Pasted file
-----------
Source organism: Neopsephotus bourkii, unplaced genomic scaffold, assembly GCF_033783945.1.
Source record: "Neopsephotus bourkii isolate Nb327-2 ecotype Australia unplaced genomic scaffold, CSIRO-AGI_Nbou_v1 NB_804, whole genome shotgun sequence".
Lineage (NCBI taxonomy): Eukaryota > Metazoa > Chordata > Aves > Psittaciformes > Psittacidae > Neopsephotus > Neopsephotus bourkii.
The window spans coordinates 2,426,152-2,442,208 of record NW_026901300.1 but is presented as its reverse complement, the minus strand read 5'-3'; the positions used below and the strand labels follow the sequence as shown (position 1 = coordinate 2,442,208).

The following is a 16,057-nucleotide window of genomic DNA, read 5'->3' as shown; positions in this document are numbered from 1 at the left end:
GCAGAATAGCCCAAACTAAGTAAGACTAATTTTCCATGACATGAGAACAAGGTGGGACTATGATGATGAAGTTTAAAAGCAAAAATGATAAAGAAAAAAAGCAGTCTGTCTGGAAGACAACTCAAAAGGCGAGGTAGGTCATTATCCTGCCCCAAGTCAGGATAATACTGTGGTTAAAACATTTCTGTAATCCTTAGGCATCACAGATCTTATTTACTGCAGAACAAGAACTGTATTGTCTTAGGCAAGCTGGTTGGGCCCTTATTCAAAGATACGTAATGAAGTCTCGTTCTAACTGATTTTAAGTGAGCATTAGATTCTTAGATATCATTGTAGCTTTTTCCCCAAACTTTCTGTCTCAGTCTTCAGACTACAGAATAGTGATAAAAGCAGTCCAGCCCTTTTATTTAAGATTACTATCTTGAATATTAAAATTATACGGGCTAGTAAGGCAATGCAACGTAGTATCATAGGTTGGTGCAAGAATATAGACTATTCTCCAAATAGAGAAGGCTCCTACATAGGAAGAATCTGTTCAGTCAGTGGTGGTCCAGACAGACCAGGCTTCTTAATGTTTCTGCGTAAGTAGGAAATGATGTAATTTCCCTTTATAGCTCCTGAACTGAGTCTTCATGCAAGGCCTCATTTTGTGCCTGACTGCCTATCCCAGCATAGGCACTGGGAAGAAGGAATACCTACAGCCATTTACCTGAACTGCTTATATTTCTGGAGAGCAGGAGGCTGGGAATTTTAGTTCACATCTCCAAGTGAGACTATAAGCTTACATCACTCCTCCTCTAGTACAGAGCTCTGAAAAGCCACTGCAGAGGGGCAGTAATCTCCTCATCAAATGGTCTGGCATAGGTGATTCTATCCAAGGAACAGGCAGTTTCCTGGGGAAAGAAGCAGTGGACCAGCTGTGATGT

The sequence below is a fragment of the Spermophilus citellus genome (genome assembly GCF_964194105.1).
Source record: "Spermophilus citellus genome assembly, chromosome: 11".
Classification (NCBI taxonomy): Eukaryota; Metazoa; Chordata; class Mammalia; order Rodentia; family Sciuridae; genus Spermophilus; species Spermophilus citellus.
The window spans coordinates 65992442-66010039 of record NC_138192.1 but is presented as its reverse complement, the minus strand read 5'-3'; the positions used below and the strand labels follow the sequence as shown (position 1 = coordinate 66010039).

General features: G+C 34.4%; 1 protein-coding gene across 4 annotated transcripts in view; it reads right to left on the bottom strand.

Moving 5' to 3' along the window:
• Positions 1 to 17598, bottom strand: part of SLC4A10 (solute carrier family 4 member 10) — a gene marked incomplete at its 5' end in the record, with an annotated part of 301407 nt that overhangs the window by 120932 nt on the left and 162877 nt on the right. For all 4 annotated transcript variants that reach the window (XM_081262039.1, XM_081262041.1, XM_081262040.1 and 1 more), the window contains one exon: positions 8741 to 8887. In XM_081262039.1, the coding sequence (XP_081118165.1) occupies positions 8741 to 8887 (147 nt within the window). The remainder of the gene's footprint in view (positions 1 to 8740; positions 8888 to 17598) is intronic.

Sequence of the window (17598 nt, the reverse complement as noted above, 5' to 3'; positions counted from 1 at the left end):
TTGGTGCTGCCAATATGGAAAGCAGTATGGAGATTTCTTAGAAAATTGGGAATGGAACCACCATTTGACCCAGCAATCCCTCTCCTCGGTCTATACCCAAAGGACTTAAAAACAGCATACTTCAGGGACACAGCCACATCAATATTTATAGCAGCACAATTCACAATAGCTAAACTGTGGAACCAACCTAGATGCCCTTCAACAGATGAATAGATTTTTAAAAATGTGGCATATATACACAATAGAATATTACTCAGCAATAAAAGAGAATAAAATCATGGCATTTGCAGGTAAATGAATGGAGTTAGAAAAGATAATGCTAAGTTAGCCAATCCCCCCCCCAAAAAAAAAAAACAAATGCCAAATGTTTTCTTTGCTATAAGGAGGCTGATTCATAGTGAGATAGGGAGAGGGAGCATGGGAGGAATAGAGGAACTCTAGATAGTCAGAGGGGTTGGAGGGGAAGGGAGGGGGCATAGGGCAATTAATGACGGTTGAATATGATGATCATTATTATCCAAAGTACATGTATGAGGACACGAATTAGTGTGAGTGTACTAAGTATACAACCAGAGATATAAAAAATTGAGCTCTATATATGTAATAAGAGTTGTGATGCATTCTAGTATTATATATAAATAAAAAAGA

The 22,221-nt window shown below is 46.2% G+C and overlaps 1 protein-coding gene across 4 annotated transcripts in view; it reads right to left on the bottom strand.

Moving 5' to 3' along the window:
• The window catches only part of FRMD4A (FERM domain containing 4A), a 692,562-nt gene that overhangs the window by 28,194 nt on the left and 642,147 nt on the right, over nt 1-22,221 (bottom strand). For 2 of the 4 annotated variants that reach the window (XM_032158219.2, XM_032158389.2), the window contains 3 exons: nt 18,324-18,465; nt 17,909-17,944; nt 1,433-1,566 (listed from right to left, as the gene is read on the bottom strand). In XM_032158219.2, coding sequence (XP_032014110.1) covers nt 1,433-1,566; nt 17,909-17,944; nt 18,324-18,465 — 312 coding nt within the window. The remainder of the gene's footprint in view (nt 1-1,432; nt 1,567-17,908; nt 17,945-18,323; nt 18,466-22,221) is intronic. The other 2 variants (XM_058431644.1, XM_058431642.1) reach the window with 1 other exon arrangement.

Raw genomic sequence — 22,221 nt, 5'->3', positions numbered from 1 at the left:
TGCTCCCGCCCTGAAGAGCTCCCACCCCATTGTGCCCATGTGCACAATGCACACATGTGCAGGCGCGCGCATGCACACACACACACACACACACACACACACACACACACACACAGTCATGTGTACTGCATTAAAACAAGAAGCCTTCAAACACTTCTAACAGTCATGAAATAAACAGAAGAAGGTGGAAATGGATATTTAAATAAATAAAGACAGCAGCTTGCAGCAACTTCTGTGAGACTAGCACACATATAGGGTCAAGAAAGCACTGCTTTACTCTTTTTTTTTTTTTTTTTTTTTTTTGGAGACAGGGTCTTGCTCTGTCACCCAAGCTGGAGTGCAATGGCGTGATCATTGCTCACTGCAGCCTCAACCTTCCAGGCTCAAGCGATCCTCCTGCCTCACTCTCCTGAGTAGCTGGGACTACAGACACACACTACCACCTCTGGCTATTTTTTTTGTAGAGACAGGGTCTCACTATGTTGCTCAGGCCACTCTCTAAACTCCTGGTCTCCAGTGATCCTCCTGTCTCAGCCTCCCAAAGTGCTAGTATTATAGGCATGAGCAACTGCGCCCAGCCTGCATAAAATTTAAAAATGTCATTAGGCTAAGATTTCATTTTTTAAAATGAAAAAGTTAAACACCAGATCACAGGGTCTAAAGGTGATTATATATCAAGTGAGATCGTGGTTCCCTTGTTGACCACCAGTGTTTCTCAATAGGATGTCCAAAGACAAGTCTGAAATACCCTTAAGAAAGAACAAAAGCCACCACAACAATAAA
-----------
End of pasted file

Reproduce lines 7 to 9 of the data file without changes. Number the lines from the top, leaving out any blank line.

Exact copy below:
The sequence below is a fragment of the Spermophilus citellus genome (genome assembly GCF_964194105.1).
Source record: "Spermophilus citellus genome assembly, chromosome: 11".
Classification (NCBI taxonomy): Eukaryota; Metazoa; Chordata; class Mammalia; order Rodentia; family Sciuridae; genus Spermophilus; species Spermophilus citellus.